Again and again it happens that parents do such trips during school time and report their children sick at the school to save costs. But that can lead to sanctions: Bavaria imposed for example a fine between five and 1,000 euros.

In Bremen, Hamburg, Hesse and Mecklenburg-Western Pomerania, fines of between 50 and 300 euros per tailed school day can be imposed. In extreme cases, the law even allows a fine of up to 180 daily sentences or imprisonment of up to 6 months, according to the website www.schulferien.eu.

Challenge Moving

But how can children be involved in the planning? For example, picture books about the destination country help the little ones; adults can already obtain information by reading the Internet. This can make the new environment more lively in advance, and nebulous ideas become more real.

The offspring should also be involved in the move. Depending on his age, he can already pack moving boxes and thereby influence which things are available directly at the new place of residence and what, for example, is shipped and thus arrives later.

According to new studies, children up to the age of five can handle a change of location quite well (usually they do not have a steady circle of friends at that age), but they also need emotional support from their parents.

In addition to their legal guardians, they must accept most – sometimes negative – changes. This includes, for example, leaving behind the first great love, settling into a new school system, having to learn a new language and building a new circle of friends.

Social networking has made it easy to find out about the local environment and leisure activities.

For example, from home you can search for the option of continuing an old, well-practiced hobby or trying out a new one. Teenagers in particular are particularly difficult, and relocation can be very stressful.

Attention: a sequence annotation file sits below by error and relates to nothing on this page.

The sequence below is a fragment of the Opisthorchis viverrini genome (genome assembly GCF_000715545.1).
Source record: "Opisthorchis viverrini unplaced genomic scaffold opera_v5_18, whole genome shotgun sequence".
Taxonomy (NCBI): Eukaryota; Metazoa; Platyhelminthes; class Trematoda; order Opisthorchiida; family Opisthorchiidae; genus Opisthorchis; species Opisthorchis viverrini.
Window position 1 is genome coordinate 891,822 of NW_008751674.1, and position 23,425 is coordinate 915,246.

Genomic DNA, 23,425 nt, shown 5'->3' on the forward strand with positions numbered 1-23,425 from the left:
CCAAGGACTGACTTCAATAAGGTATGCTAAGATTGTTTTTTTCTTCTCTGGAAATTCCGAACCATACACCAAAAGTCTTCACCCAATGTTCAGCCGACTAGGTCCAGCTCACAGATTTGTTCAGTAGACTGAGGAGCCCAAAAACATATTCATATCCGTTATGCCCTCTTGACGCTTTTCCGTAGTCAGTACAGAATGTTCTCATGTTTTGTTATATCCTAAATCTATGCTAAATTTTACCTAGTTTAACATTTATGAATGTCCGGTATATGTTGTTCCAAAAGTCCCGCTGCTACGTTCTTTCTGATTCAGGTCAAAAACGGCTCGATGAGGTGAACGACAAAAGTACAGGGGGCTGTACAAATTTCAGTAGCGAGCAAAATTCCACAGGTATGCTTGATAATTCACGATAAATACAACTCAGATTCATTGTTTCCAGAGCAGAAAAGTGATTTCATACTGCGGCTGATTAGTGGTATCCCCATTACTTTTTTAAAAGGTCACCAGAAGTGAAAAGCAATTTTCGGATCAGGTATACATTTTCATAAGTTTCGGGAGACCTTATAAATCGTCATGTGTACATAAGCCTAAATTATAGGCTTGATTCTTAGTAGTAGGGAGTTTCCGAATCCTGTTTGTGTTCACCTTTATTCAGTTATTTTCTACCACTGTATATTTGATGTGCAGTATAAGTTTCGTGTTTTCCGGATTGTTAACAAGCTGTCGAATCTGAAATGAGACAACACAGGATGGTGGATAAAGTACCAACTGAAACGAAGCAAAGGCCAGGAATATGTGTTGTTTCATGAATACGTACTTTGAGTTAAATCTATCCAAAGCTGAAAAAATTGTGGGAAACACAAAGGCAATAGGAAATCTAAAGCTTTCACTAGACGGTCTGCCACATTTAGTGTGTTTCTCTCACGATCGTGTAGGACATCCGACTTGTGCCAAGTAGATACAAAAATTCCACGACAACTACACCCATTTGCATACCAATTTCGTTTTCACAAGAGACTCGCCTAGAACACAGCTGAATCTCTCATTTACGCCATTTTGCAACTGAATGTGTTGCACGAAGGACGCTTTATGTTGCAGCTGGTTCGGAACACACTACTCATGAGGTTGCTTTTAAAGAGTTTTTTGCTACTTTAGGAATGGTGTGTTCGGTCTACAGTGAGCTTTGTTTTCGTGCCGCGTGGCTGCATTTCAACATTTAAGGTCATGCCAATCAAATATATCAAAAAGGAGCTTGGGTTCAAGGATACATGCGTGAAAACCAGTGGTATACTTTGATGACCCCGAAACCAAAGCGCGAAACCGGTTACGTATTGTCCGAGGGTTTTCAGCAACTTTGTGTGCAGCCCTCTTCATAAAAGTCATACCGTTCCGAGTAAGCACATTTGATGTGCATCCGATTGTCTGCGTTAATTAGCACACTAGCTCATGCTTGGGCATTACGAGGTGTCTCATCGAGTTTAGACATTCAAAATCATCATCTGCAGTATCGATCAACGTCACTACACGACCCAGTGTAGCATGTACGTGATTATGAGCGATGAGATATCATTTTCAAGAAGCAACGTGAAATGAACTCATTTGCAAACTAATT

Find kindergarten and school

For most families whose children are no longer of the baby’s age, it is also important that there are adequate educational institutions on the ground. Incidentally, the children of German foreign workers seem to be better served in German-language kindergartens in other European countries than in Germany.

This is suggested by a study of the directory of German kindergartens abroad (VDKA).

Accordingly, an average of 60 children attend a German kindergarten in other EU countries and are cared for on average by seven educators (male and female) and two interns.

When considering which school the child should go to, one should also think of returning home. The decisive factor is that after return a problem-free reintegration into the German school and later university system is guaranteed, for example, German lessons should not be neglected.

An obvious choice for many families are the German schools abroad.

There are currently 141 German schools in 72 countries – often in old-established trading metropolises. The advantages are obvious: The child is taught in his native language, the curriculum is based on the guidelines of the German Ministries of Education, the certificates are recognized in Germany and thus a reintegration into the German school system is usually easily possible.

The cost of attending school is between 4,000 and 12,000 euros per school year. Unfortunately, there is a high probability that there is no German school within reasonable distance of the job site. In such a case, there are still the expensive international schools, local schools and, alternatively, distance learning. In general, language problems are overrated.

Especially children quickly learn to communicate with peers and a new language is learned much faster than is the case with adults. Nevertheless, it can not hurt to playfully practice everyday sentences in the language of the host country at home before you leave. For example, there are specially designed learning audio books or language learning software designed especially for children and adolescents, which not only makes learning easier, but often also brings fun.

Conclusion:
Experience reports from emigrant and expat families all suggest that moving abroad for a family is always teamwork.

It is important that the traveling partner as well as the children have a chance to prepare for life in the new home country.

A fold contribution with kind permission of the BDAE group

Pictures:
© vectorfusionart – Fotolia.com
© Sunny Studio – Mihai Tufa (BDAE)
© Weerapat1003 – Fotolia.com
© magdal3na – Fotolia.com